Meanwhile, Colin Russell, the only one of the thirty to be denied bail, is expecting to be freed within a month.
"“He [Russell] is now reasonably confident that there has been a change in strategy by the prosecutors and he’ll be freed on bail,” Myler told the Guardian. “This is the feeling we got as well from our conversations across town with prosecutors and the Investigative Committee. All the signals we are getting are that Colin will get the same treatment as everyone else.”"
Russian President, Vladimir Putin, has been speaking about the Arctic Sunrise case, again emphasizing the separation of the executive and judiciary, but also calling Greenpeace's work 'noble':
""I’d like to assure you that the Russian political leadership has no desire to specially interfere in this process. There are certain legal procedures. We cannot interfere in the legal aspect of this case," Vladimir Putin said on Friday at a press conference following his meeting with Prime Minister of Turkey Recep Erdogan."
"In reference to the Greenpeace environmentalists, he said: "Are they doing noble work? Yes, it is noble. Did they do the right thing when they climbed the platform? No, it was wrong".
The President emphasized that the state should not be cruel but it must ensure that everyone complied with certain rules. Vladimir Putin also admitted that the state should be lenient."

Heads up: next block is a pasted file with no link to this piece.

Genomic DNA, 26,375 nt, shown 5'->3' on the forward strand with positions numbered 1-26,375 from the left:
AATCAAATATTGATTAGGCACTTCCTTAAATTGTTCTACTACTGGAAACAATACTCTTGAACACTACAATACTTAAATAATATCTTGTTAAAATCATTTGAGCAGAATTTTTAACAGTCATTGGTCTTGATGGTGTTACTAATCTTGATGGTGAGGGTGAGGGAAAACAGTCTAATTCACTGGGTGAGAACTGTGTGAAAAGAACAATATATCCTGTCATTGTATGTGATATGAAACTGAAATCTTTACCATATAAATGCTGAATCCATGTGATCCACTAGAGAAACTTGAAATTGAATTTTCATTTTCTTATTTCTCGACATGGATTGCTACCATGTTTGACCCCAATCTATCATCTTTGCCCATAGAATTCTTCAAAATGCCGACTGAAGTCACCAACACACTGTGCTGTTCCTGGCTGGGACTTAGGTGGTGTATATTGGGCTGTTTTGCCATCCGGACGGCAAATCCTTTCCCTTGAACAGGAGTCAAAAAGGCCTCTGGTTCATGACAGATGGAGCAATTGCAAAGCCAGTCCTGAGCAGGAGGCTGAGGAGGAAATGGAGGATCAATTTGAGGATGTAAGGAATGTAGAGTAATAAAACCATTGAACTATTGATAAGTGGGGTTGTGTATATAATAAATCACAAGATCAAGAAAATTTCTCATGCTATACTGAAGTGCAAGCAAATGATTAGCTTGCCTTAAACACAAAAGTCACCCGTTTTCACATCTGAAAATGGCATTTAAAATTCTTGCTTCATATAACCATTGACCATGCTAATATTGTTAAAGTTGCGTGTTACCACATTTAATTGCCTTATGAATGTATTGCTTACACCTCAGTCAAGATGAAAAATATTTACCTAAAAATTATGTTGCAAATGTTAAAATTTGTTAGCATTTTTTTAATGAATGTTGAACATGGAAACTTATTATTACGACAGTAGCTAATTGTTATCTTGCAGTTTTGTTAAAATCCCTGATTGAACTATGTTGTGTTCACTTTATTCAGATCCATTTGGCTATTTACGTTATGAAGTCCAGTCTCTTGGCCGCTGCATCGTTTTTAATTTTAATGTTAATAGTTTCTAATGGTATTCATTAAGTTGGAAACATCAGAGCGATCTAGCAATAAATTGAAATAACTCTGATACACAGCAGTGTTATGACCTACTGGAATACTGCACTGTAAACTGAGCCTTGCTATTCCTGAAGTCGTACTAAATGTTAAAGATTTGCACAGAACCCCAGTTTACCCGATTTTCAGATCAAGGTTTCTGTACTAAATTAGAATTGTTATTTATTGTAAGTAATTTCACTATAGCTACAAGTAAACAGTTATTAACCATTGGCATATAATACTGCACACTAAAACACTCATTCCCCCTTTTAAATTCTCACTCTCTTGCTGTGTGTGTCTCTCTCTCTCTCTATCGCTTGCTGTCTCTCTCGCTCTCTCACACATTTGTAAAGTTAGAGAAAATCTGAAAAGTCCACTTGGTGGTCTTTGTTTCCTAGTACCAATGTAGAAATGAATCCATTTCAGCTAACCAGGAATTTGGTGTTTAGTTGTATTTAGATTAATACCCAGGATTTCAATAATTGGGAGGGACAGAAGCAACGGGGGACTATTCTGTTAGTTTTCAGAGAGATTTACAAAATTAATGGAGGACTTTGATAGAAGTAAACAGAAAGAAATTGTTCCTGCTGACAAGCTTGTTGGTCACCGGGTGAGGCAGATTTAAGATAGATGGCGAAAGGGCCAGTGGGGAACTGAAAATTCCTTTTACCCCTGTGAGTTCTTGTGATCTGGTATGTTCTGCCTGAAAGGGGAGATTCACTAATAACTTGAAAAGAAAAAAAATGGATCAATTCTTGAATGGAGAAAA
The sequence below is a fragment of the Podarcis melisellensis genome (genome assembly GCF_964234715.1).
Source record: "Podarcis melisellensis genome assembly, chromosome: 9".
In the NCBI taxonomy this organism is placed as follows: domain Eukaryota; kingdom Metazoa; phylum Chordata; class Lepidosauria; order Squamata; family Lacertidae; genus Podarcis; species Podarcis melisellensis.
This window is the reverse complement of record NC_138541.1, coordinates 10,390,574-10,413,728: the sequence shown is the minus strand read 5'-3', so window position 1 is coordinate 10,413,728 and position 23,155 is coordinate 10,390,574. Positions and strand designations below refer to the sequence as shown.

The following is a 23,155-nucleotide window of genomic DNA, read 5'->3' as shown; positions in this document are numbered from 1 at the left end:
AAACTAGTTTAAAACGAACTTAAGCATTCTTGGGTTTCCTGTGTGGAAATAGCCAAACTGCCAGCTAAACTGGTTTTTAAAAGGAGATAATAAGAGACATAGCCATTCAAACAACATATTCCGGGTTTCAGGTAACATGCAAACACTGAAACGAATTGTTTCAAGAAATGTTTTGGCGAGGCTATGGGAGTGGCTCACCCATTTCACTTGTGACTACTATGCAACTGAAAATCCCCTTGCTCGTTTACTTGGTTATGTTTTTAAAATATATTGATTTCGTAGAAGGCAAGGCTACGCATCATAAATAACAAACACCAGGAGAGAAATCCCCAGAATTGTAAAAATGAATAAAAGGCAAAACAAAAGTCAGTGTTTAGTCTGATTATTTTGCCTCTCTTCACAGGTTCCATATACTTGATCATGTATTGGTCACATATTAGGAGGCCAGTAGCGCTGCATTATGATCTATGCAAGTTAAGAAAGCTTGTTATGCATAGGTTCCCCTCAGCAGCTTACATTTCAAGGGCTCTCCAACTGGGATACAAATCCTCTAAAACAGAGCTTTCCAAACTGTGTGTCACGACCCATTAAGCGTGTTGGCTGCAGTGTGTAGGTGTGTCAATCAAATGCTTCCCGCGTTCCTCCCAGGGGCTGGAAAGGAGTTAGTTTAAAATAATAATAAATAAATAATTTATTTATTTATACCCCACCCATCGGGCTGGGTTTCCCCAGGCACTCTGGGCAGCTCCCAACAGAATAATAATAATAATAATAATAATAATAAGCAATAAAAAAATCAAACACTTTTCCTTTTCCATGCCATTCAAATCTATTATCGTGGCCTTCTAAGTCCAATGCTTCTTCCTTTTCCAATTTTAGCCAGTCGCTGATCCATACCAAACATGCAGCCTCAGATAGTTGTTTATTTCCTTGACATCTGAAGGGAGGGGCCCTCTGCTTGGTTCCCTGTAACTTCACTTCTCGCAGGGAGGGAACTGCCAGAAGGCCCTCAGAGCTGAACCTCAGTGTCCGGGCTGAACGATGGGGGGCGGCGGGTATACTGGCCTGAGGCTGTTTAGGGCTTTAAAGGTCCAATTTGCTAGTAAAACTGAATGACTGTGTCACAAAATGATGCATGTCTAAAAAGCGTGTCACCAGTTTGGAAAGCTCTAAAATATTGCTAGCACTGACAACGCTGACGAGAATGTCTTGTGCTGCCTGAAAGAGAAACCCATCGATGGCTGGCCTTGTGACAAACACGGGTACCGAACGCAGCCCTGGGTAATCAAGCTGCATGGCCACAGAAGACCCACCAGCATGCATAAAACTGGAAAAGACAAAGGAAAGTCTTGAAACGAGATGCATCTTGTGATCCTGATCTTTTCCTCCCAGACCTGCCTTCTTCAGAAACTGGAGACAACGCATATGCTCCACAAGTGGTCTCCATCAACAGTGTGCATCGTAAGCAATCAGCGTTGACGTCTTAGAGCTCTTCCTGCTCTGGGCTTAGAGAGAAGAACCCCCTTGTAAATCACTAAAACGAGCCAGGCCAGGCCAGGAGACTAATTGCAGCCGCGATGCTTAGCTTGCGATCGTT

Also on Friday, the International Tribunal on the Law of the Sea reached a conclusion.
"The International Tribunal for the Law of the Sea delivered its Order today in the “Arctic Sunrise” case (Kingdom of the Netherlands v. Russian Federation). It ordered that the vessel Arctic Sunrise and all persons detained in connection with the dispute be released and allowed to leave the territory and maritime areas under the jurisdiction of the Russian Federation upon the posting of a bond in the amount of 3.6 million euros. "
"The International Tribunal for the Law of the Sea today ordered the Russian Federation in a binding ruling to release the Greenpeace ship Arctic Sunrise and the 28 activists and two freelance journalists on board upon payment of a EUR 3.6 million bond."
This is a hugely positive development, however Russia has previously indicated that it does not consider the tribunal's decisions to be binding, as it opted out of certain clauses of the UNCLOS. The decision not to appear at the hearing in Hamburg was based on this objection. However, this is not necessarily legitimate (http://www.ejiltalk.org/greenpeace-pirates-and-the-mv-arctic-sunrise/), and, regardless, the fact that a United Nations tribunal has ruled against Russia has enormous international significance.
It's great to see Kieron out of prison, but remember the charges still stand, and, if convicted, he could face a prison sentence. He is only released on bail, with conditions attached. This is not over yet. Let's keep fighting to completely Free Kieron.